To Vote or Not to Vote in Mid-Term Elections: It’s Not Even a Question

As I wrote yesterday’s post asking people to vote for my blog in the Black Weblog Awards’ semi-final nominations round, I had to reflect on something:

I’ve skipped out on voting before.

And the elections I skipped out on were for government seats, not blog accolades.

I can specifically remember walking home on a cold, dark evening that is November in the Northeast, pausing at the corner where my building huddled against another building as if to ward off the cold, and thinking that I could either trudge to the nearby school and vote or walk home.

I walked home.

I was tired. I had worked a long day. It wasn’t a federal election. That’s what I told myself as I shrugged out of my ankle length coat minutes later and probably warmed up some mint tea on the stove (knowing me).

I knew I wasn’t doing my “duty” as a citizen, but I also knew I was the norm. We as Americans don’t tend to show up in droves at the polls.

Now here I am in Venezuela, and I am determined to vote in this year’s mid-term elections even when I didn’t always drag my behind to the polls when they were less than a mile away from my apartment.

Why the change?

In a nutshell, voter ID laws. As has been reported in media sources as varied as tiny newspapers distributed at my local YMCA to Essence magazine, voter ID laws negatively impact people of color.

Is it a coincidence that the push for voter IDs at the polls began after the nation elected its first Black president? I would like to think it is, but my law school friend laid it all out for me on our two hour bus trip from New York City to Philadelphia.

In other words, my mind says this is not a coincidence.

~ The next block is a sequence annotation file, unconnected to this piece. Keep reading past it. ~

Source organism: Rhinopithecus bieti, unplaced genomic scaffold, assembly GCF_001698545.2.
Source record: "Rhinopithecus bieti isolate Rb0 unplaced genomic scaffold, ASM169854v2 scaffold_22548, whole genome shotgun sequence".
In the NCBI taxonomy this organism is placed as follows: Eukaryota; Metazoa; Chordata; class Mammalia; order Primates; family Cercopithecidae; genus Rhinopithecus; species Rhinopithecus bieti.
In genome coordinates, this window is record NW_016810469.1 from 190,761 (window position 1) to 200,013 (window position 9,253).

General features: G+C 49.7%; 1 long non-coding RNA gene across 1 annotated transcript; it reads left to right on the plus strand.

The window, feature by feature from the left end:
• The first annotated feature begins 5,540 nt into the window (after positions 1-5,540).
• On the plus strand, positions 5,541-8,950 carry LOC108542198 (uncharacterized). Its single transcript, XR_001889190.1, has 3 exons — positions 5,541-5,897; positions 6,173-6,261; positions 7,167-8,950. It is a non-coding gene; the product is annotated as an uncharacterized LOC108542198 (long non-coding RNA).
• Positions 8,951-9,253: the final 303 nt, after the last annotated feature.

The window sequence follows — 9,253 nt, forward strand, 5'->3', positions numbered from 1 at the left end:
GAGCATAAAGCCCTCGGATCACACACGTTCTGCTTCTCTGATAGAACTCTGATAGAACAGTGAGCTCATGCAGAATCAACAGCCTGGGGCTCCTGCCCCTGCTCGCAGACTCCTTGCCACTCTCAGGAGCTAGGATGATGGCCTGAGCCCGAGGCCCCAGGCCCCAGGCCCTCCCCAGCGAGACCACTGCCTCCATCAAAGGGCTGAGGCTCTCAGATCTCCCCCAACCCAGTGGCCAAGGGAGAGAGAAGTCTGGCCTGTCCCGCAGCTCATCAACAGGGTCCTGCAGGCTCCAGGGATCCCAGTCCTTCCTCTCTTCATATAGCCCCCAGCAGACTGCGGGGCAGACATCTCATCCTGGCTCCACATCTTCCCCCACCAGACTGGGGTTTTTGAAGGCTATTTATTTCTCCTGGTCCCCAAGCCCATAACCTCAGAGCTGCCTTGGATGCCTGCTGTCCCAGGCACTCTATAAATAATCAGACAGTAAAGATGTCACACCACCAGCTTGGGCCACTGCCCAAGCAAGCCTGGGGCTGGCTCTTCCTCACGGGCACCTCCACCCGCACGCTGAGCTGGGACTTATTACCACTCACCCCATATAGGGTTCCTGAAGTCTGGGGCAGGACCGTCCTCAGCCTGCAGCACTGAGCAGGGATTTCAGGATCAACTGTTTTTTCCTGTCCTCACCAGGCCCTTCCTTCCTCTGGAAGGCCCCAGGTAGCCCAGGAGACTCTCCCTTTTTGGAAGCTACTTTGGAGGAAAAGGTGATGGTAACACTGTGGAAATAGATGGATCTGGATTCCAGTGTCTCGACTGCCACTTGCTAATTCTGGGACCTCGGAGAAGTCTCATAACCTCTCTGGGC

Come to think of it, current petitions for more stringent voter ID laws would have negatively impacted me too some years ago…and I happen to fit into the racial group these laws harm the most: African-American.

1.) I didn’t get a driver’s license until I was in my second year of college. When in high school, my mother said I had to choose between her paying for dance team or paying for driver’s ed. My family couldn’t afford both. I chose dance team because I knew I wouldn’t be getting a car anyways.

I didn’t get a state-backed ID until I started having trouble at the airports when attempting to fly with just my school ID, the only ID I possessed. If I had attempted to vote with that same school ID, I would’ve been turned away in some states.

2.) I didn’t get a passport until I was past voting age. Again, that’s another ID I wouldn’t own that would have granted me access to the polls.

But I’m an American citizen. I’m not a felon (which is a whole ‘nother issue because I strongly disagree with felons losing their rights to vote). I just want to vote.

Why all the hoopla now about needing to verify ID? Was there some big voter fraud that I missed out on? I think not.

Consequently, when the State Department e-mailed its overseas citizens reminding us to register for absentee balloting, I jumped on it. My application was faxed to my home state of Texas–which we all know is right there in the middle of the nonsense with voter ID laws–and it was approved.

I can’t lie. I purposely did not state my race on the application because I didn’t want any foolishness.

I just wanted to make a few forefathers (and current day people) upset by exercising a right they never wanted me to posses in the first place, my right to vote.

If you need to register for absentee voting, click here.

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5 thoughts on “To Vote or Not to Vote in Mid-Term Elections: It’s Not Even a Question

  1. Pingback: Supreme Court Allows Texas to Use Strict Voter ID Law in Coming Election | (Im)Migrating with a Purpose

  2. Pingback: Black Weblog Awards Final Voting Round Begins Today; Please Vote! | (Im)Migrating with a Purpose

  3. Pingback: Proud Overseas Voter 2016 | (Im)Migrating with a Purpose

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